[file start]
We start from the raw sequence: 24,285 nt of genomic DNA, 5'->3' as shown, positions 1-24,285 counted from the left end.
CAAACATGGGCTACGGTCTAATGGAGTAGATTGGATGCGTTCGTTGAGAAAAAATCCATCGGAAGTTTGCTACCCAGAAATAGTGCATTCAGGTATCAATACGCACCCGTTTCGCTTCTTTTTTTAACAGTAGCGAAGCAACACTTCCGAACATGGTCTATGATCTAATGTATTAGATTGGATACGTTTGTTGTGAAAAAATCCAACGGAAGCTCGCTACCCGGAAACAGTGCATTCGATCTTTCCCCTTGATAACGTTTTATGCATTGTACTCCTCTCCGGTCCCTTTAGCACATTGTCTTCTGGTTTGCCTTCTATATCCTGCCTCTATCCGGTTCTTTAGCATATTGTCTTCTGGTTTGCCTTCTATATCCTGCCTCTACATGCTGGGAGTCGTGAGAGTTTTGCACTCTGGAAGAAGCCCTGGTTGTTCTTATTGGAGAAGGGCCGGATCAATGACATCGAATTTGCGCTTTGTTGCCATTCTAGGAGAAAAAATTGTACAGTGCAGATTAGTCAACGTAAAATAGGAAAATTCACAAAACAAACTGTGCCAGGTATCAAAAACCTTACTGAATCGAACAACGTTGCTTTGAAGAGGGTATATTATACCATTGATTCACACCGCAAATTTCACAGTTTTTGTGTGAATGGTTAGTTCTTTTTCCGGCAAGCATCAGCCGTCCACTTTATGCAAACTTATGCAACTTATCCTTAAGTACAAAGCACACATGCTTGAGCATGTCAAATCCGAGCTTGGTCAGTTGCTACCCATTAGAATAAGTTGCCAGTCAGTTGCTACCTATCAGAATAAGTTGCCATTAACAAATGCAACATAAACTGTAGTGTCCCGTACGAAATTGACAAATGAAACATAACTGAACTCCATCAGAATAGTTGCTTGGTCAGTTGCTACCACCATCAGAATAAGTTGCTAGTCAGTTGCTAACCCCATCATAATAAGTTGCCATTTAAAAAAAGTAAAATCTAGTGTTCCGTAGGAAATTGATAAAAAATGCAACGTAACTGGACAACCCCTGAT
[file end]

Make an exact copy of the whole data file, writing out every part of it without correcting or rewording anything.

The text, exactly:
We start from the raw sequence: 24,285 nt of genomic DNA, 5'->3' as shown, positions 1-24,285 counted from the left end.
CAAACATGGGCTACGGTCTAATGGAGTAGATTGGATGCGTTCGTTGAGAAAAAATCCATCGGAAGTTTGCTACCCAGAAATAGTGCATTCAGGTATCAATACGCACCCGTTTCGCTTCTTTTTTTAACAGTAGCGAAGCAACACTTCCGAACATGGTCTATGATCTAATGTATTAGATTGGATACGTTTGTTGTGAAAAAATCCAACGGAAGCTCGCTACCCGGAAACAGTGCATTCGATCTTTCCCCTTGATAACGTTTTATGCATTGTACTCCTCTCCGGTCCCTTTAGCACATTGTCTTCTGGTTTGCCTTCTATATCCTGCCTCTATCCGGTTCTTTAGCATATTGTCTTCTGGTTTGCCTTCTATATCCTGCCTCTACATGCTGGGAGTCGTGAGAGTTTTGCACTCTGGAAGAAGCCCTGGTTGTTCTTATTGGAGAAGGGCCGGATCAATGACATCGAATTTGCGCTTTGTTGCCATTCTAGGAGAAAAAATTGTACAGTGCAGATTAGTCAACGTAAAATAGGAAAATTCACAAAACAAACTGTGCCAGGTATCAAAAACCTTACTGAATCGAACAACGTTGCTTTGAAGAGGGTATATTATACCATTGATTCACACCGCAAATTTCACAGTTTTTGTGTGAATGGTTAGTTCTTTTTCCGGCAAGCATCAGCCGTCCACTTTATGCAAACTTATGCAACTTATCCTTAAGTACAAAGCACACATGCTTGAGCATGTCAAATCCGAGCTTGGTCAGTTGCTACCCATTAGAATAAGTTGCCAGTCAGTTGCTACCTATCAGAATAAGTTGCCATTAACAAATGCAACATAAACTGTAGTGTCCCGTACGAAATTGACAAATGAAACATAACTGAACTCCATCAGAATAGTTGCTTGGTCAGTTGCTACCACCATCAGAATAAGTTGCTAGTCAGTTGCTAACCCCATCATAATAAGTTGCCATTTAAAAAAAGTAAAATCTAGTGTTCCGTAGGAAATTGATAAAAAATGCAACGTAACTGGACAACCCCTGAT